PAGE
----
Referring in detail to the preferred embodiments more clearly illustrated in FIGS. 2a, 2b and 2c, the juxtaposition of the alarm housing 24 with the lock assembly 20 on the plate 16 is shown. As shown in FIGS. 2a and 2c, the lock assembly 20 is conventionally attached to the plate 16, and the construction of the locking actuator of the handle type lock assembly, either dial actuator 18a or button actuator 18b, is well known to those skilled in the art and will not be further described herein. The generally rectangular alarm housing 24 may be positioned on the plate to be above, below or horizontally adjacent the lock assembly 20, without loss of the advantages of the present invention. The mounting plate 16 is shown as a substantially flat, generally pear-shaped element, wherein a broader portion 30 corresponds to a conventional, circular base of a door handle 32 or deadbolt switch 34 (FIG. 2b). However, it is understood that both the mounting plate 16 and the housing 24 may comprise other shapes, such as ovals, triangles or such. The housing 24 is preferably formed of plastic and may be attached in a recess 35 of the mounting plate 16 by screws 17 or by use of an adhesive. Or, if a metallic housing is utilized, soldering or other means known to those skilled in the art may be employed to attach the housing 24 to the mounting plate 16. The mounting plate 16 is preferably formed of suitable metallic material and should correspond to the material of the lock assembly 20. As illustrated in the drawings, the mounting plate 16 is preferably secured to the door 12 via screws 36; although, other fastening methods may also be employed, such as by welding if the door is metallic. As shown in FIG. 2b, an alternative embodiment of the lock alarm of the present invention comprises a lock assembly 40 not including knobs or handles 32 but having a switch-type locking actuator 34. The deadbolt arrangement of FIG. 2b may be used above a conventional handle-lock assembly 20 for added security.
Referring now in detail to FIG. 3, the alarm housing 24 of the preferred embodiment of the present invention comprises a portion 42 having a circular depression 44 within which is located a raised, circular dome cover 46 for a diaphragm (not shown) of the alarm unit 14. The cover 46 acts as a speaker, where the circular shape aids in dispersing the sound. The diaphragm and its connected leads (not shown) are both contained within the alarm housing 24 as part of the high output alarm unit 14 and are constructed in a manner well known to those skilled in the art. A battery compartment 48 is preferably located on the housing 24 for ready access through its cover 52. The alarm unit 14 is preferably powered by a replaceable, 12 Volt battery 50, either alkaline or lithium. As illustrated schematically in FIG. 4, the battery 50 is electrically coupled/decoupled to the alarm unit 14 and the force sensor 26 by an ON/OFF switch 54. Upon activation, the alarm unit 14 emits an alarm sound of at least about 110 decibels (db), or preferably about 120 db.
The sensor 26 of the device 10 of the present invention is preferably precalibrated by the manufacturer to detect forces within a range of threshold or nominal values, fn, preferably a range including 20-30 pounds, before activation of the alarm unit 14. The sensitivity of the force sensor 26 is adjustable by the user through the sliding switch 28 (FIG. 3) which preferably ranges between a minimum sensitivity of about 50 pounds force to a maximum sensitivity of about 10 pounds force. The method of implementing the adjustable sensitivity is known to those skilled in the art, wherein a piezoelectric type sensor for example, utilizing a piezoelectric crystal unit, may be used for the force detection. Generally, the piezoelectric material is capable of varying its output charge in direct proportion to the stress applied. Alternatively, a bonded strain gage may be used for force detection and comprises an element of known force-strain relationship such that its electrical resistance changes with the applied strain. The sensor 26 is mounted within the alarm housing 24 such that it contacts the inside of a back wall 56 of the housing 24 that attaches to the mounting plate 16.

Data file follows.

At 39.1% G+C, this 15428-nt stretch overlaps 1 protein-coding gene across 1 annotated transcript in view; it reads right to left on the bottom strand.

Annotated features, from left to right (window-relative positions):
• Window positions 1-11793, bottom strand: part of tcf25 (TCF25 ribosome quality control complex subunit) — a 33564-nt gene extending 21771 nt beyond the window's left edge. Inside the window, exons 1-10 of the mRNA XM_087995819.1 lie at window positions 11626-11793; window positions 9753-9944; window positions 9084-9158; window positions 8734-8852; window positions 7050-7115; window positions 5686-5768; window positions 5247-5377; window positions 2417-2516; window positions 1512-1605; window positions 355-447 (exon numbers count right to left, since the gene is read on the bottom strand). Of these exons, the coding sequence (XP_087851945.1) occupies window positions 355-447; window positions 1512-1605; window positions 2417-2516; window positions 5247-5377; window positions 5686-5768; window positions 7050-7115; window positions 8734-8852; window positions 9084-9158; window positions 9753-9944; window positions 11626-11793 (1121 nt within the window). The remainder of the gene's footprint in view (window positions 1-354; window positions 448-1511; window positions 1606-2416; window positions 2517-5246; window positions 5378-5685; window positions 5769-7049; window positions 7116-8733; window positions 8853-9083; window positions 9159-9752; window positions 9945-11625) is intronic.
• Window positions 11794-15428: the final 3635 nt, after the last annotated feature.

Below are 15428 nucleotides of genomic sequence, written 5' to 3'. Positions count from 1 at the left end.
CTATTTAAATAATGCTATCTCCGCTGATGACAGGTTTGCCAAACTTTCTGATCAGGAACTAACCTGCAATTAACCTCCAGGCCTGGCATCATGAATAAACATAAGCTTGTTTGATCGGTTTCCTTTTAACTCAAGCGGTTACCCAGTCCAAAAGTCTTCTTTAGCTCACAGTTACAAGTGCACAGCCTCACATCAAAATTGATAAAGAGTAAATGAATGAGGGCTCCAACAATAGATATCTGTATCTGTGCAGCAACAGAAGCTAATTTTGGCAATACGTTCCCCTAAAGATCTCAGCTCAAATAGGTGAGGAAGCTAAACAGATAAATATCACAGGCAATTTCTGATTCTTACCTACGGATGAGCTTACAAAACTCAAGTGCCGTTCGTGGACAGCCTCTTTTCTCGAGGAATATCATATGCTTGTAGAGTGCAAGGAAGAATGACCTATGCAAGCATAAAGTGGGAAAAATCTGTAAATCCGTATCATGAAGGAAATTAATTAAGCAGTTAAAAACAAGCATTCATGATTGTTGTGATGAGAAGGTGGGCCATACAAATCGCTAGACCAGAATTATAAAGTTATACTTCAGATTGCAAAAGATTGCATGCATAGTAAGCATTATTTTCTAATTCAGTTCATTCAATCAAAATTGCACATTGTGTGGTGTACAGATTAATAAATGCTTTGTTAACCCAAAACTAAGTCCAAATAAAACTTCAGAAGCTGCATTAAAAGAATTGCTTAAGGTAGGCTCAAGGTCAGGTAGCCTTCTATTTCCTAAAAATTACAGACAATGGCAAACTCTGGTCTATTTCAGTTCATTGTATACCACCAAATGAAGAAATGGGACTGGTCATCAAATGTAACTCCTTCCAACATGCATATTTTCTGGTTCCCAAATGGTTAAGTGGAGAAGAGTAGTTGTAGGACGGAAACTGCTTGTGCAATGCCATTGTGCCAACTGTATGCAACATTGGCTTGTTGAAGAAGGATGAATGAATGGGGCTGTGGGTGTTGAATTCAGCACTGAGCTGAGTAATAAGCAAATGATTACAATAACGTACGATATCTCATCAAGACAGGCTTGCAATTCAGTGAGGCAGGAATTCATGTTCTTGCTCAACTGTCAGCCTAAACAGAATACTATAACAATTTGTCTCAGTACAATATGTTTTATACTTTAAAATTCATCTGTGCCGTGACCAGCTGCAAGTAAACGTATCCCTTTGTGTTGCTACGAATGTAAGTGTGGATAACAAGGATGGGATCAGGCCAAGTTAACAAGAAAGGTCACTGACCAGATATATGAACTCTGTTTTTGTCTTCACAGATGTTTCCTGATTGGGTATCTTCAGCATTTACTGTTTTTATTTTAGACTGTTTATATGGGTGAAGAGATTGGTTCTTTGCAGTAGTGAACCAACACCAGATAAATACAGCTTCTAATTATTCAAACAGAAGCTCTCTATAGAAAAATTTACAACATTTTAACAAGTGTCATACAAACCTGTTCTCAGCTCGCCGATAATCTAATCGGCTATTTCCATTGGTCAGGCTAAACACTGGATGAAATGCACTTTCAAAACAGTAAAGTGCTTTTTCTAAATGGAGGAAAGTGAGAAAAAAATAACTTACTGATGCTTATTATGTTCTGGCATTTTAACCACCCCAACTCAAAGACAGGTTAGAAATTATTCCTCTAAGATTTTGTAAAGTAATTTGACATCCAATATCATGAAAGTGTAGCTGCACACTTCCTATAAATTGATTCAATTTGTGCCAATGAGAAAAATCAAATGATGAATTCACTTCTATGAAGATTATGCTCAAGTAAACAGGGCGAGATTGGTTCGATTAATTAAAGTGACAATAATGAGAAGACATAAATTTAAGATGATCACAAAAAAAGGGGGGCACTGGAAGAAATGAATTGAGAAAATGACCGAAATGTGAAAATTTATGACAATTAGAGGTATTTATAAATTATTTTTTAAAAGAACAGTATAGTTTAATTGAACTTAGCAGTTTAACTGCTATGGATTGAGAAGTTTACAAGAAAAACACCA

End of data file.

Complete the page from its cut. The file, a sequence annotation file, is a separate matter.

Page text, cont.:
A simplified schematic of the door lock alarm 10 of the present invention is illustrated in FIG. 4, illustrating that activation requires a combination of the switch 54 ON setting and force detection. Of course, a viable or charged power source 50 is required for the alarm 14 to function. In a preferred embodiment of the present invention, the alarm sound is emitted for about 60 seconds (t1), and then has a retrigger delay of approximately 3 seconds (t2) before resounding if the ON/OFF switch 54 is not set to OFF. The respective timers ta, tr 58, 60 of the alarm unit 14 may be simple counters or other mechanisms well known to those skilled in the art. It is understood that other times may be utilized for the alarm sounding and retrigger of the alarm unit 14 in the present invention.
The battery-operated door lock alarm 10 of the present invention may be used to back up a more complicated electronic system. The embodiments illustrated and described above are provided merely as examples of the preferred construction of the present invention. Other changes and modifications may be made from the embodiments presented herein by those skilled in the art without departure from the spirit and scope of the invention, as defined by the appended claims.
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|U.S. Classification||340/545.1, 340/542|
|International Classification||G08B13/08, E05B45/06|
|Cooperative Classification||E05B45/06, G08B13/08|
|European Classification||E05B45/06, G08B13/08|
|Jun 5, 2001||REMI||Maintenance fee reminder mailed|
|Nov 13, 2001||LAPS||Lapse for failure to pay maintenance fees|
|Jan 15, 2002||FP||Expired due to failure to pay maintenance fee|
Effective date: 20011111